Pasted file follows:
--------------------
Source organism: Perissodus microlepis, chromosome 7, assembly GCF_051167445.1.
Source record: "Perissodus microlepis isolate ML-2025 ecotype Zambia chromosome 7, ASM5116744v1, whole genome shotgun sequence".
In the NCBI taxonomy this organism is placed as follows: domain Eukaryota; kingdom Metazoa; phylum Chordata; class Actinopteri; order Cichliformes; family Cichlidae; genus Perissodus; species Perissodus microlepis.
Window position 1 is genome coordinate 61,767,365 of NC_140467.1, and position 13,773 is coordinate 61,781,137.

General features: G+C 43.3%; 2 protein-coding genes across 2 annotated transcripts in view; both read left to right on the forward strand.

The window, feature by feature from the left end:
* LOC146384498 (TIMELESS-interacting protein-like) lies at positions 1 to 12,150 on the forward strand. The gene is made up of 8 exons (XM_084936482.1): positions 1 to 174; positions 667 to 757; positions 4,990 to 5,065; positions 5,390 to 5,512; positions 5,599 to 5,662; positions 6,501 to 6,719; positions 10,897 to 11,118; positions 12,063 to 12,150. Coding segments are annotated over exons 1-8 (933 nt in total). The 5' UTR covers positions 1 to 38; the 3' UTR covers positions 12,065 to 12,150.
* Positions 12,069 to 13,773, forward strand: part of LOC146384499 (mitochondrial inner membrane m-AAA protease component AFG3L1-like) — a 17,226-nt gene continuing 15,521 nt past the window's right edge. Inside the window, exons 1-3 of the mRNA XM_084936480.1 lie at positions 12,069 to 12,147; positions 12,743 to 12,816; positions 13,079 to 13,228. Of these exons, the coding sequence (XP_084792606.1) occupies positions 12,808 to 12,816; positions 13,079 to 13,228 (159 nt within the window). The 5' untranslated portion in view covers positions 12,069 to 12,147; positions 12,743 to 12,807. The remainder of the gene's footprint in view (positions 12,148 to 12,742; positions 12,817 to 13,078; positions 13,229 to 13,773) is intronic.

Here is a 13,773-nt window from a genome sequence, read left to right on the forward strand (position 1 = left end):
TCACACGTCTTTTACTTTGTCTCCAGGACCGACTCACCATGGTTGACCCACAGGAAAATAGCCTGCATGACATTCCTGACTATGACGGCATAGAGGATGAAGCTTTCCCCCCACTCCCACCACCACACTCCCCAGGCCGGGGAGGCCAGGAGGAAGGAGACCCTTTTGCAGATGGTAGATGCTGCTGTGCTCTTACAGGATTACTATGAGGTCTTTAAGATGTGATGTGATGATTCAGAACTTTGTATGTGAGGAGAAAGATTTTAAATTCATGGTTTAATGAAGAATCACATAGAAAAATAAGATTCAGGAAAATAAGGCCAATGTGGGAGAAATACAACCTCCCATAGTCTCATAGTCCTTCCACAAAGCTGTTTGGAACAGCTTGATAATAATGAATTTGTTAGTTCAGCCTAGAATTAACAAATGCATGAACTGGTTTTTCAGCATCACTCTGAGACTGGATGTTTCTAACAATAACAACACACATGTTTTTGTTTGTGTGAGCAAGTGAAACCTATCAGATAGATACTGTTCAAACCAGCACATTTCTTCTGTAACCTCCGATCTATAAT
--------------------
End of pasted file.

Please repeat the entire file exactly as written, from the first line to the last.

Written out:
Source organism: Perissodus microlepis, chromosome 7, assembly GCF_051167445.1.
Source record: "Perissodus microlepis isolate ML-2025 ecotype Zambia chromosome 7, ASM5116744v1, whole genome shotgun sequence".
In the NCBI taxonomy this organism is placed as follows: domain Eukaryota; kingdom Metazoa; phylum Chordata; class Actinopteri; order Cichliformes; family Cichlidae; genus Perissodus; species Perissodus microlepis.
Window position 1 is genome coordinate 61,767,365 of NC_140467.1, and position 13,773 is coordinate 61,781,137.

General features: G+C 43.3%; 2 protein-coding genes across 2 annotated transcripts in view; both read left to right on the forward strand.

The window, feature by feature from the left end:
* LOC146384498 (TIMELESS-interacting protein-like) lies at positions 1 to 12,150 on the forward strand. The gene is made up of 8 exons (XM_084936482.1): positions 1 to 174; positions 667 to 757; positions 4,990 to 5,065; positions 5,390 to 5,512; positions 5,599 to 5,662; positions 6,501 to 6,719; positions 10,897 to 11,118; positions 12,063 to 12,150. Coding segments are annotated over exons 1-8 (933 nt in total). The 5' UTR covers positions 1 to 38; the 3' UTR covers positions 12,065 to 12,150.
* Positions 12,069 to 13,773, forward strand: part of LOC146384499 (mitochondrial inner membrane m-AAA protease component AFG3L1-like) — a 17,226-nt gene continuing 15,521 nt past the window's right edge. Inside the window, exons 1-3 of the mRNA XM_084936480.1 lie at positions 12,069 to 12,147; positions 12,743 to 12,816; positions 13,079 to 13,228. Of these exons, the coding sequence (XP_084792606.1) occupies positions 12,808 to 12,816; positions 13,079 to 13,228 (159 nt within the window). The 5' untranslated portion in view covers positions 12,069 to 12,147; positions 12,743 to 12,807. The remainder of the gene's footprint in view (positions 12,148 to 12,742; positions 12,817 to 13,078; positions 13,229 to 13,773) is intronic.

Here is a 13,773-nt window from a genome sequence, read left to right on the forward strand (position 1 = left end):
TCACACGTCTTTTACTTTGTCTCCAGGACCGACTCACCATGGTTGACCCACAGGAAAATAGCCTGCATGACATTCCTGACTATGACGGCATAGAGGATGAAGCTTTCCCCCCACTCCCACCACCACACTCCCCAGGCCGGGGAGGCCAGGAGGAAGGAGACCCTTTTGCAGATGGTAGATGCTGCTGTGCTCTTACAGGATTACTATGAGGTCTTTAAGATGTGATGTGATGATTCAGAACTTTGTATGTGAGGAGAAAGATTTTAAATTCATGGTTTAATGAAGAATCACATAGAAAAATAAGATTCAGGAAAATAAGGCCAATGTGGGAGAAATACAACCTCCCATAGTCTCATAGTCCTTCCACAAAGCTGTTTGGAACAGCTTGATAATAATGAATTTGTTAGTTCAGCCTAGAATTAACAAATGCATGAACTGGTTTTTCAGCATCACTCTGAGACTGGATGTTTCTAACAATAACAACACACATGTTTTTGTTTGTGTGAGCAAGTGAAACCTATCAGATAGATACTGTTCAAACCAGCACATTTCTTCTGTAACCTCCGATCTATAAT